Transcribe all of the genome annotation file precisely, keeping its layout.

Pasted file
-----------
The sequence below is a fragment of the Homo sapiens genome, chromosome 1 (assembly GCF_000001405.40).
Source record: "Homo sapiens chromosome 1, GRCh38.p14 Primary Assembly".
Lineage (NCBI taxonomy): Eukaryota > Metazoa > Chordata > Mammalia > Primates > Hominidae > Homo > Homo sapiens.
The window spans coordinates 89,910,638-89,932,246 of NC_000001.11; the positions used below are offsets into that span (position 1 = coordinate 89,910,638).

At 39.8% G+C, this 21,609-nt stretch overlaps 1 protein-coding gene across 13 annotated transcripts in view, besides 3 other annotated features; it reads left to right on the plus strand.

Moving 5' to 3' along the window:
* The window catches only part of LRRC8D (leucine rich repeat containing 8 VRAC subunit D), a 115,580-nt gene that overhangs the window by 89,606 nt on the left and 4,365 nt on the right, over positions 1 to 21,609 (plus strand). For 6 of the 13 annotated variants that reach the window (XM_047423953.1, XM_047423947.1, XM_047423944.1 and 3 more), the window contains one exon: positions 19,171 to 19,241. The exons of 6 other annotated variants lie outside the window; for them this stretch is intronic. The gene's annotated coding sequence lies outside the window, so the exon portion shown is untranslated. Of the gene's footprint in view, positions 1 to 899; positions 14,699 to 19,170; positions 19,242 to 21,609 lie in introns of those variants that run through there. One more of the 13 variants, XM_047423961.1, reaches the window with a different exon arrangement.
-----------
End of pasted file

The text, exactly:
The sequence below is a fragment of the Homo sapiens genome, chromosome 1 (assembly GCF_000001405.40).
Source record: "Homo sapiens chromosome 1, GRCh38.p14 Primary Assembly".
Lineage (NCBI taxonomy): Eukaryota > Metazoa > Chordata > Mammalia > Primates > Hominidae > Homo > Homo sapiens.
The window spans coordinates 89,910,638-89,932,246 of NC_000001.11; the positions used below are offsets into that span (position 1 = coordinate 89,910,638).

At 39.8% G+C, this 21,609-nt stretch overlaps 1 protein-coding gene across 13 annotated transcripts in view, besides 3 other annotated features; it reads left to right on the plus strand.

Moving 5' to 3' along the window:
* The window catches only part of LRRC8D (leucine rich repeat containing 8 VRAC subunit D), a 115,580-nt gene that overhangs the window by 89,606 nt on the left and 4,365 nt on the right, over positions 1 to 21,609 (plus strand). For 6 of the 13 annotated variants that reach the window (XM_047423953.1, XM_047423947.1, XM_047423944.1 and 3 more), the window contains one exon: positions 19,171 to 19,241. The exons of 6 other annotated variants lie outside the window; for them this stretch is intronic. The gene's annotated coding sequence lies outside the window, so the exon portion shown is untranslated. Of the gene's footprint in view, positions 1 to 899; positions 14,699 to 19,170; positions 19,242 to 21,609 lie in introns of those variants that run through there. One more of the 13 variants, XM_047423961.1, reaches the window with a different exon arrangement.